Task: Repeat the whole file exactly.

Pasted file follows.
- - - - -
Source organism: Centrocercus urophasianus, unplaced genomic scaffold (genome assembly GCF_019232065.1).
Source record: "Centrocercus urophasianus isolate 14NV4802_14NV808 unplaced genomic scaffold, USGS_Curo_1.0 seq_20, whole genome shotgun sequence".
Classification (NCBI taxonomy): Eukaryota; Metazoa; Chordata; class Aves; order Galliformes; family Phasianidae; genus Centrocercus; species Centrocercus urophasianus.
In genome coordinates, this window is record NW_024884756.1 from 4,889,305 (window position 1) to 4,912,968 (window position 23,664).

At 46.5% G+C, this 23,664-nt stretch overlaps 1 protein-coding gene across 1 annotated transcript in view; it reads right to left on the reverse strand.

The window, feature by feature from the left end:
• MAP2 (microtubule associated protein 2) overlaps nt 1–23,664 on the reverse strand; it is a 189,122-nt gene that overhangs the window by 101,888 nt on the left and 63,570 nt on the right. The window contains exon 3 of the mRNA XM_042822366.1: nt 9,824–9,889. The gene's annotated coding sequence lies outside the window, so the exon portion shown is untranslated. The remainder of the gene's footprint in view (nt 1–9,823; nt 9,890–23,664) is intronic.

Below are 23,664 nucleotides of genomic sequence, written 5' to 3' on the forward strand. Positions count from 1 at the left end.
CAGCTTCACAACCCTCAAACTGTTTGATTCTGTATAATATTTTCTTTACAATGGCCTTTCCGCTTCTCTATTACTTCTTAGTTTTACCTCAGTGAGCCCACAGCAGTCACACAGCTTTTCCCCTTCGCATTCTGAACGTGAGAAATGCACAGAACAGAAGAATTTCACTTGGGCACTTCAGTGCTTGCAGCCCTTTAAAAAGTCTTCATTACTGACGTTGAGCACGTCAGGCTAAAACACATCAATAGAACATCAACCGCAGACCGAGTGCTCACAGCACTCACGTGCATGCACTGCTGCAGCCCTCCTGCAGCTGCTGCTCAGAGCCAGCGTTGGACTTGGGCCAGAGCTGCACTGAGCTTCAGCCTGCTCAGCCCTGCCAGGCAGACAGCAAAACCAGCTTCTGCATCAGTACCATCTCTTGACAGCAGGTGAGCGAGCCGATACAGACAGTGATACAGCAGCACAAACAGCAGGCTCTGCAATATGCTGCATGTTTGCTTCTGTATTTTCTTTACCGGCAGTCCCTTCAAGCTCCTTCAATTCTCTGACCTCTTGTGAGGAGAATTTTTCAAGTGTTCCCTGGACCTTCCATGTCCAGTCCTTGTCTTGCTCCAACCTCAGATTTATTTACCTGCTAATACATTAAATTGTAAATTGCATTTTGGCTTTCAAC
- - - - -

Source organism: Centrocercus urophasianus, unplaced genomic scaffold (genome assembly GCF_019232065.1).
Source record: "Centrocercus urophasianus isolate 14NV4802_14NV808 unplaced genomic scaffold, USGS_Curo_1.0 seq_20, whole genome shotgun sequence".
Classification (NCBI taxonomy): Eukaryota; Metazoa; Chordata; class Aves; order Galliformes; family Phasianidae; genus Centrocercus; species Centrocercus urophasianus.
In genome coordinates, this window is record NW_024884756.1 from 4,889,305 (window position 1) to 4,912,968 (window position 23,664).

At 46.5% G+C, this 23,664-nt stretch overlaps 1 protein-coding gene across 1 annotated transcript in view; it reads right to left on the reverse strand.

The window, feature by feature from the left end:
• MAP2 (microtubule associated protein 2) overlaps nt 1–23,664 on the reverse strand; it is a 189,122-nt gene that overhangs the window by 101,888 nt on the left and 63,570 nt on the right. The window contains exon 3 of the mRNA XM_042822366.1: nt 9,824–9,889. The gene's annotated coding sequence lies outside the window, so the exon portion shown is untranslated. The remainder of the gene's footprint in view (nt 1–9,823; nt 9,890–23,664) is intronic.

Below are 23,664 nucleotides of genomic sequence, written 5' to 3' on the forward strand. Positions count from 1 at the left end.
CAGCTTCACAACCCTCAAACTGTTTGATTCTGTATAATATTTTCTTTACAATGGCCTTTCCGCTTCTCTATTACTTCTTAGTTTTACCTCAGTGAGCCCACAGCAGTCACACAGCTTTTCCCCTTCGCATTCTGAACGTGAGAAATGCACAGAACAGAAGAATTTCACTTGGGCACTTCAGTGCTTGCAGCCCTTTAAAAAGTCTTCATTACTGACGTTGAGCACGTCAGGCTAAAACACATCAATAGAACATCAACCGCAGACCGAGTGCTCACAGCACTCACGTGCATGCACTGCTGCAGCCCTCCTGCAGCTGCTGCTCAGAGCCAGCGTTGGACTTGGGCCAGAGCTGCACTGAGCTTCAGCCTGCTCAGCCCTGCCAGGCAGACAGCAAAACCAGCTTCTGCATCAGTACCATCTCTTGACAGCAGGTGAGCGAGCCGATACAGACAGTGATACAGCAGCACAAACAGCAGGCTCTGCAATATGCTGCATGTTTGCTTCTGTATTTTCTTTACCGGCAGTCCCTTCAAGCTCCTTCAATTCTCTGACCTCTTGTGAGGAGAATTTTTCAAGTGTTCCCTGGACCTTCCATGTCCAGTCCTTGTCTTGCTCCAACCTCAGATTTATTTACCTGCTAATACATTAAATTGTAAATTGCATTTTGGCTTTCAAC